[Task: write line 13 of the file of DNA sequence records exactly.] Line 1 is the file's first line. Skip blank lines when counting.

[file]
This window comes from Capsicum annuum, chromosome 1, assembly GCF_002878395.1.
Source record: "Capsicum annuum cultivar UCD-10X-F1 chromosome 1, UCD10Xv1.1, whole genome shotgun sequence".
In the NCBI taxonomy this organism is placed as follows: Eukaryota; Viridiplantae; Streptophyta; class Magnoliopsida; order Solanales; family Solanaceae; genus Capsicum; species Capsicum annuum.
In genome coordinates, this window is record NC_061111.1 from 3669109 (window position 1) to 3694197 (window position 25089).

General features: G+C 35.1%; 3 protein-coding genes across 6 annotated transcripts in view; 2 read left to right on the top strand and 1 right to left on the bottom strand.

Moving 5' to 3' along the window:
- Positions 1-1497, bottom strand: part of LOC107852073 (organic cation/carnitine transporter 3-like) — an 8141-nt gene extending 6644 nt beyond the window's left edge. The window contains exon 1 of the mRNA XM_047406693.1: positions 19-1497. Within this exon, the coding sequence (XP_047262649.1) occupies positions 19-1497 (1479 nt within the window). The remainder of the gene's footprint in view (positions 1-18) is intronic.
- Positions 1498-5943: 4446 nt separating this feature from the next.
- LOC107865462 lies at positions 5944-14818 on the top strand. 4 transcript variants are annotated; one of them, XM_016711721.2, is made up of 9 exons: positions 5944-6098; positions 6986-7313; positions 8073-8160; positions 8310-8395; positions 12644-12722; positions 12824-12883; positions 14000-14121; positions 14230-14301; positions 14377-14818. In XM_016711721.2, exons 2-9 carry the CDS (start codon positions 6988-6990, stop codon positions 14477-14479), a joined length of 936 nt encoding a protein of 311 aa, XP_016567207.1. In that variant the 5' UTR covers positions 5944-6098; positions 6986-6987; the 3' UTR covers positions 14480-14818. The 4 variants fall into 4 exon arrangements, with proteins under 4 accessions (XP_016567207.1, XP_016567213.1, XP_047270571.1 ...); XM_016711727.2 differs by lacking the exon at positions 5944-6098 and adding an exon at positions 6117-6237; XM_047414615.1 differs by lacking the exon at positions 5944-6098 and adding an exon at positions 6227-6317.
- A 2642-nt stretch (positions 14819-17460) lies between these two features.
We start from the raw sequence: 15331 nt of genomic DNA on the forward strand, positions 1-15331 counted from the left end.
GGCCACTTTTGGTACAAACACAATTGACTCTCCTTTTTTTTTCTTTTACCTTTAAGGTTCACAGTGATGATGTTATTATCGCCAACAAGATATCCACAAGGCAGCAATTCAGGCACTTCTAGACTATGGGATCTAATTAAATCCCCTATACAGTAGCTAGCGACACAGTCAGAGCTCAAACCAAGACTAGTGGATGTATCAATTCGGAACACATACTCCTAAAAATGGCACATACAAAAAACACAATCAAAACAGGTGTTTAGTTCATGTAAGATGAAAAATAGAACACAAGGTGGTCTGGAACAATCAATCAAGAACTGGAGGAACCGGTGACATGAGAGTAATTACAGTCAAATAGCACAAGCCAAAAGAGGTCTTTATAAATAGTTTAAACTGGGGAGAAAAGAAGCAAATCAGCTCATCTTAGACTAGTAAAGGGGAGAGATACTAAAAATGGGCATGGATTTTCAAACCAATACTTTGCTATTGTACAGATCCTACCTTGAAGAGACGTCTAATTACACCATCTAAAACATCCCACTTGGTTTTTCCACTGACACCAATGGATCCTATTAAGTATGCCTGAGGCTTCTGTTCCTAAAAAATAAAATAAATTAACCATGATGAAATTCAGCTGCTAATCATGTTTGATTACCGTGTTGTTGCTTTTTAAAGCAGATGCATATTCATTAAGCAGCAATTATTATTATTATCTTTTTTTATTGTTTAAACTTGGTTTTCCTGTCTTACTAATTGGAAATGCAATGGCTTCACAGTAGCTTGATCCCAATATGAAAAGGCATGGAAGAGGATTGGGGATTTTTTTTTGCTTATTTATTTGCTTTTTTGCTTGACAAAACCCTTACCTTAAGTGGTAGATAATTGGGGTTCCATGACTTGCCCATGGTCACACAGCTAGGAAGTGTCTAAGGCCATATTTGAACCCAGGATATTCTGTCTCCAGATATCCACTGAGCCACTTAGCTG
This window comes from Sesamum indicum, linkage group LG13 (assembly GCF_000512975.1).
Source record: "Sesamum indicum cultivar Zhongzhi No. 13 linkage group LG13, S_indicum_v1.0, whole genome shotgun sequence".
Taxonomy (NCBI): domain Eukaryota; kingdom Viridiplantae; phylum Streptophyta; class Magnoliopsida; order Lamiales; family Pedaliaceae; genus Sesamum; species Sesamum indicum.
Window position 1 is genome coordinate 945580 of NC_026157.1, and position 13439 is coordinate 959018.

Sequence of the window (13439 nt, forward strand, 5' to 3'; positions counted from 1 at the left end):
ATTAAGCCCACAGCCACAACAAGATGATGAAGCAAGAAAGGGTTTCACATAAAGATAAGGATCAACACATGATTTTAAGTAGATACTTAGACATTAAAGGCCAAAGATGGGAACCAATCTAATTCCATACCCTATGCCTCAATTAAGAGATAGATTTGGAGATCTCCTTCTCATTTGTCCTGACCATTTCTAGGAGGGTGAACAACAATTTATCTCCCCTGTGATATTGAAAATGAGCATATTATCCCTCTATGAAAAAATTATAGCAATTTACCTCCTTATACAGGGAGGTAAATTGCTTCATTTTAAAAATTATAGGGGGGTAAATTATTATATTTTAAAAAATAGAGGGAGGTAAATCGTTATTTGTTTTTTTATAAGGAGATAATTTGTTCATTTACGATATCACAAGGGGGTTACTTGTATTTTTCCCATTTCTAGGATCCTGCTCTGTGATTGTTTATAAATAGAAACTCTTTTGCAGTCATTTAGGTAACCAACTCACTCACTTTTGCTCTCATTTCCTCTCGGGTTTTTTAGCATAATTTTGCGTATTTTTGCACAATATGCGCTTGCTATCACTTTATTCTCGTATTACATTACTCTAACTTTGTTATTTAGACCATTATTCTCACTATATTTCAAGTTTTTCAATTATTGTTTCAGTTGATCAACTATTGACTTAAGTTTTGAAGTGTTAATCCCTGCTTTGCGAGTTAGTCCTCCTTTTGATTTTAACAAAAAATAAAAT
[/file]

This window comes from Sesamum indicum, linkage group LG13 (assembly GCF_000512975.1).